SUBJECT (10 words or less): Proposal related to the death of Rachel Corrie (Occupied Territories)

BACKGROUND AND PURPOSE (100 WORDS OR LESS): "Corrie, a 23-year-old activist with the International Solidarity Movement, was crushed by a bulldozer on March 16 while trying to block the demolition of Palestinian homes in Gaza by Israeli forces. The driver of the bulldozer drove forward over Corrie after she had climbed down from speaking with him, which suggests that the driver probably knew she wasn't Palestinian. On March 18, a memorial service at the site of her death was disrupted by Israeli forces using teargas, stun guns, and tanks.

"’The government of Israel has been evicting Palestinians from their homes, destroying their orchards and farms, restricting their access to food, schools, and medical care, imposing economic ruin and unemployment, attacking refugee camps, and visiting violence and death on children,’ said Holly Hart, Iowa Green, co-chair of the party's national platform committee, and member of People for Justice in Palestine. ‘Israel has leveled over 3,000 homes in the past two years.’" [From a press release of the Green Party of the United States dated 3/21/03]

PROPOSAL (200 words or less):

(a) That the Connecticut Green Party support passage of House Concurrent Resolution 111 which calls on the U.S. government to launch an investigation into the death of Rachel Corrie.

(b) That the Party support the efforts of internationals who go to the occupied territories and seek to protect human rights.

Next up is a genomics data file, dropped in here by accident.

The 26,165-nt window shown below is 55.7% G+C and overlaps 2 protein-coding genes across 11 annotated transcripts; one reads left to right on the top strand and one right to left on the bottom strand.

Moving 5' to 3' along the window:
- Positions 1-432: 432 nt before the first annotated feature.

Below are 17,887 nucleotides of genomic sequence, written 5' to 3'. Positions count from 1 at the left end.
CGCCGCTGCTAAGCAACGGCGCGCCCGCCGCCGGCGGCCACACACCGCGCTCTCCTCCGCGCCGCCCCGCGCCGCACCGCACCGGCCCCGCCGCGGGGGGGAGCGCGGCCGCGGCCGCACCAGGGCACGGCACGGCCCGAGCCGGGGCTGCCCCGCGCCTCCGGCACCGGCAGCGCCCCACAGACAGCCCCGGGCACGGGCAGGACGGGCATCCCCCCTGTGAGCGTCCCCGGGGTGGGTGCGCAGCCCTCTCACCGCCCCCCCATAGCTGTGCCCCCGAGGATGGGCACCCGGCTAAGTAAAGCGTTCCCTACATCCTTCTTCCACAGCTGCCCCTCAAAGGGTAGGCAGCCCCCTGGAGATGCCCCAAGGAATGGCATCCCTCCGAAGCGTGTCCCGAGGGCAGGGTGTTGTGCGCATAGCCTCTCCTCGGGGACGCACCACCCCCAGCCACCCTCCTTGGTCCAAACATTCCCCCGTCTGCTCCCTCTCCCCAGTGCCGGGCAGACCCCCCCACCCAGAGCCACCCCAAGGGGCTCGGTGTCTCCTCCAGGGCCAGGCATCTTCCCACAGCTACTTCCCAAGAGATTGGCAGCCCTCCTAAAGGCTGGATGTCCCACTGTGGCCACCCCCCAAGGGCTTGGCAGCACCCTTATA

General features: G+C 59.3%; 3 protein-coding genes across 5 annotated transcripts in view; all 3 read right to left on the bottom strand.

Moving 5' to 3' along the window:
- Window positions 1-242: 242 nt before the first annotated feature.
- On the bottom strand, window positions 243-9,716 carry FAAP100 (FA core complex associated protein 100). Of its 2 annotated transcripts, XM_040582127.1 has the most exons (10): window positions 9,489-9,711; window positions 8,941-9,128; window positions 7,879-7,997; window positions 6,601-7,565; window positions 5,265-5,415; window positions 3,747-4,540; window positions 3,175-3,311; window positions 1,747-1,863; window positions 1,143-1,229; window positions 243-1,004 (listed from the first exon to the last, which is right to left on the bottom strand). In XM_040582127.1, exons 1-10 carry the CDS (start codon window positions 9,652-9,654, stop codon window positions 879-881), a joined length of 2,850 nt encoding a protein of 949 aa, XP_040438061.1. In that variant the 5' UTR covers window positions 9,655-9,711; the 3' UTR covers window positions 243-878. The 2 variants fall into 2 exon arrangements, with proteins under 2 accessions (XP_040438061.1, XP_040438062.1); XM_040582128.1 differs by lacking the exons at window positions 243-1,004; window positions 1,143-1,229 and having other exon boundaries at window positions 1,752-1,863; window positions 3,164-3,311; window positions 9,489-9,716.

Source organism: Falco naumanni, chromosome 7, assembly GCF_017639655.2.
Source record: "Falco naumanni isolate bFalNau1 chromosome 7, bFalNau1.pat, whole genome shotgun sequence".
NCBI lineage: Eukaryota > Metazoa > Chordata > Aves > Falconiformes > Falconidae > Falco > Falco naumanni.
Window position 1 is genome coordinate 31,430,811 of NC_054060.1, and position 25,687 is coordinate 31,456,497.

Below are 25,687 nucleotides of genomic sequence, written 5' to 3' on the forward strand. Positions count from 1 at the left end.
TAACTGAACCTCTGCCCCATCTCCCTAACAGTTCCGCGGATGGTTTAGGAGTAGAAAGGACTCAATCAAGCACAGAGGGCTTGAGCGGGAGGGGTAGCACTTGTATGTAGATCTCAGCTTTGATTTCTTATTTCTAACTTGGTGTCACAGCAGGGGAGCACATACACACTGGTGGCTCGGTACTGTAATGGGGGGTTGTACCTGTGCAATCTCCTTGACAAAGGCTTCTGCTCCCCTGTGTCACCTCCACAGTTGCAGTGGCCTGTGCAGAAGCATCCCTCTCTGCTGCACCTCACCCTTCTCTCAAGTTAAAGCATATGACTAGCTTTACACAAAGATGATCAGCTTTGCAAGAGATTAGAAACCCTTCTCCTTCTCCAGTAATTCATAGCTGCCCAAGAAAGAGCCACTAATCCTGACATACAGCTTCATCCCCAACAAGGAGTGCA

(c) That the Party help gather the names of supporters of the resolution to be listed on the www.corrie-ct.8k.com website and be listed as a co-sponsor of the site.

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Green Party Meeting Proposal Form--FORMATION OF ELECTIONS COMMITTEE
PRESENTER (committee, chapter(s) or group of individuals): Executive Committee (co-chairs Tom Sevigny, Mike DeRosa, and Justine McCabe; secretary Ed DuBrule; treasurer Bruce Crowder)
CONTACT (name, address, phone number, email): Tom Sevigny (This email address is being protected from spambots. You need JavaScript enabled to view it.); Ed DuBrule (This email address is being protected from spambots. You need JavaScript enabled to view it.; 860-523-4016)
SUBJECT (10 words or less): formation of an elections committee

BACKGROUND AND PURPOSE (100 words or less; include relationship, reasons and/or justification to the State Central Committee): this proposal arose from thinking about what role the state Party might play in helping to elect Green candidates, whether the candidates be running in local races or statewide races.

PROPOSAL (200 words or less):

The Steering Committee proposes the formation of an elections committee. This committee is open to all Greens and it is urged that each chapter have at least one member on the committee. The committee will provide the following services:

**provide material support to campaigns when possible;

**help train chapters in running successful campaigns (from finding the right candidate to getting people to the polls on election day);

**keep various campaigns in communication with each other, so that resources and wisdom can be shared;

**help determine which races are most important in the state.

**learn from previous campaigns and build for future ones; and

**advise candidates and campaign support people to the best of our ability, or to link them up with experts when needed

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Statement read (except for the last paragraph) at the SCC meeting by David Bedell: